Despite being the second in the line of succession, Prince William has been training with Queen Elizabeth II from a young age in order to become a good head of the monarchy. Although William is now a very good prospect in terms of leadership, the Queen and the rest of the royal family once had doubt about the young William, fearing that his inability to keep himself calm under pressure would jeopardize his capability to rule as a monarch.

This fear by the Queen and the royal family rooted from Princess Diana’s behavior after her separation from Prince Charles. In a shocking 1995 Panorama interview, Diana revealed the difficulties of being a king and detailed how daunting a task it would be for anyone who would undertake it.

The interview left many of the members of the royal family astounded and furious, causing some doubt upon Diana’s ability to mentor the young prince for his future role as king. “It was no secret that towards the end of her life, reactionary elements in the establishment were questioning her desirability as a mentor in the art of kingship,” said Diana’s secretary, Patrick Jepherson.

“The one person who could help [William], who had to help, was the Queen,” wrote royal biographer and expert Ingrid Seward in her book “My Husband And I: The Inside Story Of 70 Years Of The Royal Marriage. “She knew only too well what pressures William was facing. She told her advisors she feared he might crack up like his mother had.”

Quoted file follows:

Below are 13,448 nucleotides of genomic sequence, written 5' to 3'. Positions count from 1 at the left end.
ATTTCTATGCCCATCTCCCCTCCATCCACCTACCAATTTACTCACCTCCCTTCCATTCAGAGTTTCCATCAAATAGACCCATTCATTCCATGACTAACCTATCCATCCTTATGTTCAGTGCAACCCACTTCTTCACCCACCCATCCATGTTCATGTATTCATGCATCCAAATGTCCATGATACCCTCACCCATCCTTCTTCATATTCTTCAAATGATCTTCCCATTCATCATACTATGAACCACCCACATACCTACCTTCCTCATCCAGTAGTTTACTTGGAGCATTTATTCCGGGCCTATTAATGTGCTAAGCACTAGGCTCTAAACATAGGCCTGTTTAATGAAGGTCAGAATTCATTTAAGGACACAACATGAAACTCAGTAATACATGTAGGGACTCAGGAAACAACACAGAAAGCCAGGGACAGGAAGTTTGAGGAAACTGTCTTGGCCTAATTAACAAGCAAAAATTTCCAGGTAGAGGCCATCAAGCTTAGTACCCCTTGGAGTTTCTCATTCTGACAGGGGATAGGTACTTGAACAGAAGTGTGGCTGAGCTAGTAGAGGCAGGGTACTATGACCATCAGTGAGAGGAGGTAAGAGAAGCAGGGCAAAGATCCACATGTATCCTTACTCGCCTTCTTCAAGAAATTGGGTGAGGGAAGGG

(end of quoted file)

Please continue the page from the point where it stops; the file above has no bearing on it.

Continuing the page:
Thus, the Queen decided to step in, mentoring the 13-year-old boy and teaching him the duties and responsibilities of being part of royalty. Princess Diana and Prince Charles’ separation caused the Queen and William to barely see each other, and the Queen felt “great sadness” over this. Setting regular “lunch dates” with William, she had once again found an avenue to spend time and reconnect with her grandson.

“They talked in a way they never could have done before,” Seward continued. “One of her great sadnesses was that, until the separation, she had hardly seen him. Now, at last, she was able to do so on a regular basis and form a proper relationship. In this quiet intimacy, the Queen was able to impress upon William that the institution of the monarchy was something to be upheld and respected, and worth preserving.”

Princess Diana, Prince Harry and Prince William Princess Diana (L), Prince Harry, (C) and Prince William (R) gather for the commemorations of VJ Day, 19 August 1995, in London. JOHNNY EGGITT/AFP/Getty Images